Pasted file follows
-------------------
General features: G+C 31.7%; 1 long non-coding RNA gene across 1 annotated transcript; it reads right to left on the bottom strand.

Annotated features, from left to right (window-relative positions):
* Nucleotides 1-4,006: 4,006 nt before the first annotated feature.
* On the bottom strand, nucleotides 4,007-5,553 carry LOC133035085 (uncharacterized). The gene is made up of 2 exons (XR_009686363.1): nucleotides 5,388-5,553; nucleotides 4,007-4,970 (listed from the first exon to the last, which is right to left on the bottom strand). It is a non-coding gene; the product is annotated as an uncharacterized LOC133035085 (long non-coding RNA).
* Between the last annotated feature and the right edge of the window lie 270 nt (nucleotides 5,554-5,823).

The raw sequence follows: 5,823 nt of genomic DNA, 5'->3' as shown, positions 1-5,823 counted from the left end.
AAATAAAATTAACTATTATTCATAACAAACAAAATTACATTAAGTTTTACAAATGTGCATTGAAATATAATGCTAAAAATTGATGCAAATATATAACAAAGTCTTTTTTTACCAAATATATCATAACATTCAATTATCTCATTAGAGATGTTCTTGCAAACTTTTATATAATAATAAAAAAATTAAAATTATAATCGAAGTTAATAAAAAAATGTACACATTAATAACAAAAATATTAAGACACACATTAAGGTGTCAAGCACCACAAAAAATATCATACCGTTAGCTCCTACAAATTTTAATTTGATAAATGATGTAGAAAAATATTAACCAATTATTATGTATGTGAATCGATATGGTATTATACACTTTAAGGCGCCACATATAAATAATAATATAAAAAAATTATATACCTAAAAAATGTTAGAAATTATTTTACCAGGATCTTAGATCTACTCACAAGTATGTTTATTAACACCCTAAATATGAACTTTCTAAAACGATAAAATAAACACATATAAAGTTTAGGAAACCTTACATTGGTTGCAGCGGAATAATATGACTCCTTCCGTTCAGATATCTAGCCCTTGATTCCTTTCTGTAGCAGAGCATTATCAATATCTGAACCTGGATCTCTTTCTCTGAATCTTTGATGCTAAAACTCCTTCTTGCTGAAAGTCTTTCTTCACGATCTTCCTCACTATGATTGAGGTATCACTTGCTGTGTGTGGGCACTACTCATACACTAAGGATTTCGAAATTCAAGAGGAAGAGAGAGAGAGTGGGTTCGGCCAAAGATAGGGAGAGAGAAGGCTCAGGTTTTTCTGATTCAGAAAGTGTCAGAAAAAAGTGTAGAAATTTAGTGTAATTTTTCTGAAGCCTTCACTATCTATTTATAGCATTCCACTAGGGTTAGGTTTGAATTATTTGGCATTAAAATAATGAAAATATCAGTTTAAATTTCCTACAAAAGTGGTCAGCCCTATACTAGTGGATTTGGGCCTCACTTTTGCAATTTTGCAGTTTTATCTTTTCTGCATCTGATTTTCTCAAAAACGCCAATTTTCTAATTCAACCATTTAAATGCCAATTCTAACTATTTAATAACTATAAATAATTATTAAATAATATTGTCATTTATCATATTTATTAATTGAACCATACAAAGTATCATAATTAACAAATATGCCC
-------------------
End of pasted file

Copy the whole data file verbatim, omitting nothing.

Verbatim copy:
General features: G+C 31.7%; 1 long non-coding RNA gene across 1 annotated transcript; it reads right to left on the bottom strand.

Annotated features, from left to right (window-relative positions):
* Nucleotides 1-4,006: 4,006 nt before the first annotated feature.
* On the bottom strand, nucleotides 4,007-5,553 carry LOC133035085 (uncharacterized). The gene is made up of 2 exons (XR_009686363.1): nucleotides 5,388-5,553; nucleotides 4,007-4,970 (listed from the first exon to the last, which is right to left on the bottom strand). It is a non-coding gene; the product is annotated as an uncharacterized LOC133035085 (long non-coding RNA).
* Between the last annotated feature and the right edge of the window lie 270 nt (nucleotides 5,554-5,823).

The raw sequence follows: 5,823 nt of genomic DNA, 5'->3' as shown, positions 1-5,823 counted from the left end.
AAATAAAATTAACTATTATTCATAACAAACAAAATTACATTAAGTTTTACAAATGTGCATTGAAATATAATGCTAAAAATTGATGCAAATATATAACAAAGTCTTTTTTTACCAAATATATCATAACATTCAATTATCTCATTAGAGATGTTCTTGCAAACTTTTATATAATAATAAAAAAATTAAAATTATAATCGAAGTTAATAAAAAAATGTACACATTAATAACAAAAATATTAAGACACACATTAAGGTGTCAAGCACCACAAAAAATATCATACCGTTAGCTCCTACAAATTTTAATTTGATAAATGATGTAGAAAAATATTAACCAATTATTATGTATGTGAATCGATATGGTATTATACACTTTAAGGCGCCACATATAAATAATAATATAAAAAAATTATATACCTAAAAAATGTTAGAAATTATTTTACCAGGATCTTAGATCTACTCACAAGTATGTTTATTAACACCCTAAATATGAACTTTCTAAAACGATAAAATAAACACATATAAAGTTTAGGAAACCTTACATTGGTTGCAGCGGAATAATATGACTCCTTCCGTTCAGATATCTAGCCCTTGATTCCTTTCTGTAGCAGAGCATTATCAATATCTGAACCTGGATCTCTTTCTCTGAATCTTTGATGCTAAAACTCCTTCTTGCTGAAAGTCTTTCTTCACGATCTTCCTCACTATGATTGAGGTATCACTTGCTGTGTGTGGGCACTACTCATACACTAAGGATTTCGAAATTCAAGAGGAAGAGAGAGAGAGTGGGTTCGGCCAAAGATAGGGAGAGAGAAGGCTCAGGTTTTTCTGATTCAGAAAGTGTCAGAAAAAAGTGTAGAAATTTAGTGTAATTTTTCTGAAGCCTTCACTATCTATTTATAGCATTCCACTAGGGTTAGGTTTGAATTATTTGGCATTAAAATAATGAAAATATCAGTTTAAATTTCCTACAAAAGTGGTCAGCCCTATACTAGTGGATTTGGGCCTCACTTTTGCAATTTTGCAGTTTTATCTTTTCTGCATCTGATTTTCTCAAAAACGCCAATTTTCTAATTCAACCATTTAAATGCCAATTCTAACTATTTAATAACTATAAATAATTATTAAATAATATTGTCATTTATCATATTTATTAATTGAACCATACAAAGTATCATAATTAACAAATATGCCC